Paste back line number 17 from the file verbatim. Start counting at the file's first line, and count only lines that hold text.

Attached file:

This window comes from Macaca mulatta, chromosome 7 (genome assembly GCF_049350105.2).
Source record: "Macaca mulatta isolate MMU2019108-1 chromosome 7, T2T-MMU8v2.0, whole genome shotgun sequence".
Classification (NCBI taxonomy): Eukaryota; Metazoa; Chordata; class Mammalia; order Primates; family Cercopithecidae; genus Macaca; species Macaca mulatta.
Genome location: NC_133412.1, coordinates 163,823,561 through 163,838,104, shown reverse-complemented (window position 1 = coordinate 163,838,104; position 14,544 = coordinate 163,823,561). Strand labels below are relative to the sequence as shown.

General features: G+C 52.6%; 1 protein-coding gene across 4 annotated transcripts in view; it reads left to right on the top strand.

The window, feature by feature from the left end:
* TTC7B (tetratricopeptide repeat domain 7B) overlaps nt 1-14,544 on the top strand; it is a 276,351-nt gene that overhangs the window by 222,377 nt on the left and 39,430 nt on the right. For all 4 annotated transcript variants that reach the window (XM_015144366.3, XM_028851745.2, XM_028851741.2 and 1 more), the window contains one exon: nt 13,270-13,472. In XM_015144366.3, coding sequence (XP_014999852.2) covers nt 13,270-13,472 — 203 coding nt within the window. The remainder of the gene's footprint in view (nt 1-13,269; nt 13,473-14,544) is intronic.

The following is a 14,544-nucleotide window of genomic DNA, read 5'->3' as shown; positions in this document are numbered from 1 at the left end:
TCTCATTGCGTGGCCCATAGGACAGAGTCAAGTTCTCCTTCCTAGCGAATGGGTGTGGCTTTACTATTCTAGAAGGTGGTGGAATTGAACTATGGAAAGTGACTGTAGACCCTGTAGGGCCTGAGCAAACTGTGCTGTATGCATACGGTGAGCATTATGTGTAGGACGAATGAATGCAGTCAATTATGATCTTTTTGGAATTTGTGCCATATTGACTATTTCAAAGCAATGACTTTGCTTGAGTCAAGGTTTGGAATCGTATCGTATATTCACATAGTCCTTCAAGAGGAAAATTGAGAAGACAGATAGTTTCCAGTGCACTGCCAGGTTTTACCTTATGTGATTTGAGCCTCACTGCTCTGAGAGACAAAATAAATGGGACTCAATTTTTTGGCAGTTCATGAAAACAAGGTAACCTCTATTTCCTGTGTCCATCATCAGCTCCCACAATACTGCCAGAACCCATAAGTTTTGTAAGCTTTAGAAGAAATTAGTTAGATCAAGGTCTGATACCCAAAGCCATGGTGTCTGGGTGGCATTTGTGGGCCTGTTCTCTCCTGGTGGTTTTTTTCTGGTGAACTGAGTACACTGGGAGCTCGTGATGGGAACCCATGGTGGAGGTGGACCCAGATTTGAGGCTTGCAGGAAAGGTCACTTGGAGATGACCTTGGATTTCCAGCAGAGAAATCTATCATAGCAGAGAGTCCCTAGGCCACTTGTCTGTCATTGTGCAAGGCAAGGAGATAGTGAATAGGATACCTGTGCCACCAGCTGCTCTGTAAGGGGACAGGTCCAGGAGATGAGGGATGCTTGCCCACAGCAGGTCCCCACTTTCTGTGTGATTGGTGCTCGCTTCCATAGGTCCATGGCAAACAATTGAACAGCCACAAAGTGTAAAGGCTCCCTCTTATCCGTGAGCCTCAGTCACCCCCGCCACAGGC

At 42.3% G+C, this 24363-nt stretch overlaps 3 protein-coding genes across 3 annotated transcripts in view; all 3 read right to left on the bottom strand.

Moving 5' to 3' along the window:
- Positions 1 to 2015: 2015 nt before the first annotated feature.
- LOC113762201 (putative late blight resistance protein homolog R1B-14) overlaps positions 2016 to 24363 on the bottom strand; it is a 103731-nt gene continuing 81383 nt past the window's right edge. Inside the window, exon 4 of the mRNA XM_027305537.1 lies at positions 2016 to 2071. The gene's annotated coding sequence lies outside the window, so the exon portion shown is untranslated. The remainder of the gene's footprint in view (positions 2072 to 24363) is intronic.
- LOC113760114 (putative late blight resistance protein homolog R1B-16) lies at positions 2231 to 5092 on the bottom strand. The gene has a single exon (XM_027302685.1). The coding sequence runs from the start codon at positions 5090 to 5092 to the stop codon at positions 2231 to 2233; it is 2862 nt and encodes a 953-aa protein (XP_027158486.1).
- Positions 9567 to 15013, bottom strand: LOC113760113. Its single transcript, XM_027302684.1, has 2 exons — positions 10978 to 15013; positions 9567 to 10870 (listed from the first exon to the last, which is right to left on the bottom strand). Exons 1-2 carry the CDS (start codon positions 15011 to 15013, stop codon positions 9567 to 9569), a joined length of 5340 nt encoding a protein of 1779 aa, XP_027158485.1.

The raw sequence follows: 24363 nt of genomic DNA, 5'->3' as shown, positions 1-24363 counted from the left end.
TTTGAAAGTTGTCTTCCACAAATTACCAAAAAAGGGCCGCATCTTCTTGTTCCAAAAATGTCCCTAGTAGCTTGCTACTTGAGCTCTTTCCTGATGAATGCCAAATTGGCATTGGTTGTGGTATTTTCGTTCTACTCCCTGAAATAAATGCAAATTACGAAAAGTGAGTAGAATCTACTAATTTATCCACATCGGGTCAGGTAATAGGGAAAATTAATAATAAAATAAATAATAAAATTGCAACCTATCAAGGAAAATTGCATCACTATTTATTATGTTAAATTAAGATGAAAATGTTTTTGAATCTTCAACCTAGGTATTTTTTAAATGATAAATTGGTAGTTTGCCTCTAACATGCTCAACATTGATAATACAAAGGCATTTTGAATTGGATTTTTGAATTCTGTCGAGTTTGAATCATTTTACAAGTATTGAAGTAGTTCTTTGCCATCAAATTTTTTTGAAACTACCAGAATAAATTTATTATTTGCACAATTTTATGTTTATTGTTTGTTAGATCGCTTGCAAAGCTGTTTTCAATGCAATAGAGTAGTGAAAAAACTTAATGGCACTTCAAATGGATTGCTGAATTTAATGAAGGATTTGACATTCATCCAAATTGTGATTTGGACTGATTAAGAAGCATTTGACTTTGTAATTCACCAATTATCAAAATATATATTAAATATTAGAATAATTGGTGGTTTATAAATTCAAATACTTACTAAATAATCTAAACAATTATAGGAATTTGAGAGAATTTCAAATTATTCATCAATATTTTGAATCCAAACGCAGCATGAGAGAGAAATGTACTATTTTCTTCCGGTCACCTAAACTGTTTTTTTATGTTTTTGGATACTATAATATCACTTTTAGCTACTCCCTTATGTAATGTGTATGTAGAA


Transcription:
TTTGAAAGTTGTCTTCCACAAATTACCAAAAAAGGGCCGCATCTTCTTGTTCCAAAAATGTCCCTAGTAGCTTGCTACTTGAGCTCTTTCCTGATGAATGCCAAATTGGCATTGGTTGTGGTATTTTCGTTCTACTCCCTGAAATAAATGCAAATTACGAAAAGTGAGTAGAATCTACTAATTTATCCACATCGGGTCAGGTAATAGGGAAAATTAATAATAAAATAAATAATAAAATTGCAACCTATCAAGGAAAATTGCATCACTATTTATTATGTTAAATTAAGATGAAAATGTTTTTGAATCTTCAACCTAGGTATTTTTTAAATGATAAATTGGTAGTTTGCCTCTAACATGCTCAACATTGATAATACAAAGGCATTTTGAATTGGATTTTTGAATTCTGTCGAGTTTGAATCATTTTACAAGTATTGAAGTAGTTCTTTGCCATCAAATTTTTTTGAAACTACCAGAATAAATTTATTATTTGCACAATTTTATGTTTATTGTTTGTTAGATCGCTTGCAAAGCTGTTTTCAATGCAATAGAGTAGTGAAAAAACTTAATGGCACTTCAAATGGATTGCTGAATTTAATGAAGGATTTGACATTCATCCAAATTGTGATTTGGACTGATTAAGAAGCATTTGACTTTGTAATTCACCAATTATCAAAATATATATTAAATATTAGAATAATTGGTGGTTTATAAATTCAAATACTTACTAAATAATCTAAACAATTATAGGAATTTGAGAGAATTTCAAATTATTCATCAATATTTTGAATCCAAACGCAGCATGAGAGAGAAATGTACTATTTTCTTCCGGTCACCTAAACTGTTTTTTTATGTTTTTGGATACTATAATATCACTTTTAGCTACTCCCTTATGTAATGTGTATGTAGAA